I find the issue Elena has brought up to be very interesting. In our nation, there are many laws which are never enforced. If a law is not enforced, then it is, in fact, not a law. As such, I feel that the IRS and our federal government by extension has already accepted the unconstitutionality of the Johnson Amendment as argued by these religious groups. I also feel that a parallel could be drawn to some public school systems where some teachers display clear support for one political party or another, suggesting the constitutionality of the speech in question.

Sophie K said...

Historically, churches have been perceived as essential to maintaining a peaceful and safe society. Pastors, priests, rabbis, etc. were free to say what they wanted to say about politics until the enactment of the Johnson Amendment in 1954. That year, Sen. Johnson faced intense opposition in his re-election bid from Christians and anti-Communists. In hopes of quieting this opposition group, Johnson prohibited non-profits, including churches from endorsing or opposing political candidates. I think the Johnson Amendment completely violates the First Amendment. Pastors should be free to speak out about current moral and political issues. Harry R. pointed out that a parallel could be drawn to public school teachers endorsing certain religions but I don’t think that is a fair comparison. Children are mandated to attend school, whereas no one is forced to listen to their local pastor or priest opinions on political issues.

Harry R. said...

In response to Sophie, while I understand that schools and religious meetings do not have the same mandatory aspect, they are both institutions which profess to be apolitical in their core beliefs and receive some governmental support. As such, if political speech in churches is disallowed by the Johnson Amendment, I feel that this precedent may result in legal action about political discussions in schools. I feel that, in both of these circumstances, there should not be government regulation.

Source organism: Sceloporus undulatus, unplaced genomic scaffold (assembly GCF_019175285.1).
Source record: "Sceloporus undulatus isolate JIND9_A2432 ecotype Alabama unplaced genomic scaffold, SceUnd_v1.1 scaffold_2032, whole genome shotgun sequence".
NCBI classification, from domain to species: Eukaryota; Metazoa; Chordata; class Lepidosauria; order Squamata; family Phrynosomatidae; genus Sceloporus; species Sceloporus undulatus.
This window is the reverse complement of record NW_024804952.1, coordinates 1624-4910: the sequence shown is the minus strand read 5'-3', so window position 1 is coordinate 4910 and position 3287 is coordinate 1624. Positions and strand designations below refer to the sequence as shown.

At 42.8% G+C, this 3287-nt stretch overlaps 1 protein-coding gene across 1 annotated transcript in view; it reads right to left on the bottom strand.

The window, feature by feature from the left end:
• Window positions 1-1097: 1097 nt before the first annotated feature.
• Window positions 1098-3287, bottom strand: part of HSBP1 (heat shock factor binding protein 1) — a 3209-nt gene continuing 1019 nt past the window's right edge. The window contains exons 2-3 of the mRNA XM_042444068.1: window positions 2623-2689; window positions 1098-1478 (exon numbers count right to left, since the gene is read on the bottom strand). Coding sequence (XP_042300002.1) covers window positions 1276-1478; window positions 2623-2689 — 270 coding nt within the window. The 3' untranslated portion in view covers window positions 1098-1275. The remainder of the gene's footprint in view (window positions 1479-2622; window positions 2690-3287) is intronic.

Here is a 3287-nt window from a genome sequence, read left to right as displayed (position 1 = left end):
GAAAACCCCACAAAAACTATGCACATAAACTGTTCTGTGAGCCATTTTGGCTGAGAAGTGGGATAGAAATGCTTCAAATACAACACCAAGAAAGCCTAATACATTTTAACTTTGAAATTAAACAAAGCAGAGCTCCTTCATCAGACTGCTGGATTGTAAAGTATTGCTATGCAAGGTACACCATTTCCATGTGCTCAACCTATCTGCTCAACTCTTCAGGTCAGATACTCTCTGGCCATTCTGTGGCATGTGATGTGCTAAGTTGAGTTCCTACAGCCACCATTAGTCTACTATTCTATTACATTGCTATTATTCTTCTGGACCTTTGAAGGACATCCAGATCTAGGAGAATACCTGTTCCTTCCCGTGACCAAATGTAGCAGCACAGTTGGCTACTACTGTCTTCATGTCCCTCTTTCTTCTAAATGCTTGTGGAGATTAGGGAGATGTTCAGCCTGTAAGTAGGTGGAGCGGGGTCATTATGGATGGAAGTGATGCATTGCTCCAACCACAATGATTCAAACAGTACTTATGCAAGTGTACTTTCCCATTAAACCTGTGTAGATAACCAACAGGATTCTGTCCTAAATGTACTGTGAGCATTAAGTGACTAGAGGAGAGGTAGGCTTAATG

Christy said...

I think the Johnson Amendment is absolutely absurd and directly violates the First Amendment. I do not have statistical proof but I am sure that a large amount of church leaders have voiced their opinions on presidential candidates and political views. I am actually surprised that this Amendment was ever passed and think the church leaders definitely have a strong backing for this case. Church leaders should not be silenced before their congregation on political issues.

Christopher J. said...

I wholeheartedly agree that the Johnson Amendment is in violation of the First Amendment. Church leaders should be able to speak their mind just like any other citizen. The IRS should not be used as a government tool to dictate the content of a religious sermon. However, just because someone has a right to do something does not mean they should do it. Politics is a dirty business and churches should not lower themselves by becoming involved. Clergy should be able to express official church positions on political issues, but they should stop short of actually endorsing any political candidate/party. People are smart and will be able to deduce who the church believes they should vote for by analyzing church positions on various topics. Actually endorsing candidates/parties is dangerous because it sets the stage for corruption, not to mention causes the church and the government (organizations that are supposed to be separate and autonomous) to become too close. The church should have the right to endorse a candidate without fear of punishment, but it should be a right that is never exercised.